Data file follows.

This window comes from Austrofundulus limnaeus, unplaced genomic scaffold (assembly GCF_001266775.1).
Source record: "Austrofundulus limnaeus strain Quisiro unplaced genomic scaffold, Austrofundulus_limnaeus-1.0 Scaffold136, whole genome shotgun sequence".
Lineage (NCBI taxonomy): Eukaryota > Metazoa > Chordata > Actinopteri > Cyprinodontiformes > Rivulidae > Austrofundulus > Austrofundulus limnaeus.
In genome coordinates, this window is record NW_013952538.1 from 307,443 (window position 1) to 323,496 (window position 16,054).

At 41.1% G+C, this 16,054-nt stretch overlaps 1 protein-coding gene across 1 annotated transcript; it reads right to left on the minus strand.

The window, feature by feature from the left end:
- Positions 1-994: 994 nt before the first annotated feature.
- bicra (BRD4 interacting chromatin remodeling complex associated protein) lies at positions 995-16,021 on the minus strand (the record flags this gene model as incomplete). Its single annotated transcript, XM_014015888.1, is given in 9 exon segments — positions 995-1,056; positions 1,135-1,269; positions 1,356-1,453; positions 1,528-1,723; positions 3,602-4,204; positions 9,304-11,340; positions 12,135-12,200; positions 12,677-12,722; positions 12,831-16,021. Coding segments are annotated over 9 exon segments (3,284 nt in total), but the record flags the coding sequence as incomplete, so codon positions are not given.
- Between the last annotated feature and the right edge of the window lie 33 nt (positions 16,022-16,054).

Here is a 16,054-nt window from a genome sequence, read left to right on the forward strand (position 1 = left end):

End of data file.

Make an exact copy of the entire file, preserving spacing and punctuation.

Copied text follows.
This window comes from Austrofundulus limnaeus, unplaced genomic scaffold (assembly GCF_001266775.1).
Source record: "Austrofundulus limnaeus strain Quisiro unplaced genomic scaffold, Austrofundulus_limnaeus-1.0 Scaffold136, whole genome shotgun sequence".
Lineage (NCBI taxonomy): Eukaryota > Metazoa > Chordata > Actinopteri > Cyprinodontiformes > Rivulidae > Austrofundulus > Austrofundulus limnaeus.
In genome coordinates, this window is record NW_013952538.1 from 307,443 (window position 1) to 323,496 (window position 16,054).

At 41.1% G+C, this 16,054-nt stretch overlaps 1 protein-coding gene across 1 annotated transcript; it reads right to left on the minus strand.

The window, feature by feature from the left end:
- Positions 1-994: 994 nt before the first annotated feature.
- bicra (BRD4 interacting chromatin remodeling complex associated protein) lies at positions 995-16,021 on the minus strand (the record flags this gene model as incomplete). Its single annotated transcript, XM_014015888.1, is given in 9 exon segments — positions 995-1,056; positions 1,135-1,269; positions 1,356-1,453; positions 1,528-1,723; positions 3,602-4,204; positions 9,304-11,340; positions 12,135-12,200; positions 12,677-12,722; positions 12,831-16,021. Coding segments are annotated over 9 exon segments (3,284 nt in total), but the record flags the coding sequence as incomplete, so codon positions are not given.
- Between the last annotated feature and the right edge of the window lie 33 nt (positions 16,022-16,054).

Here is a 16,054-nt window from a genome sequence, read left to right on the forward strand (position 1 = left end):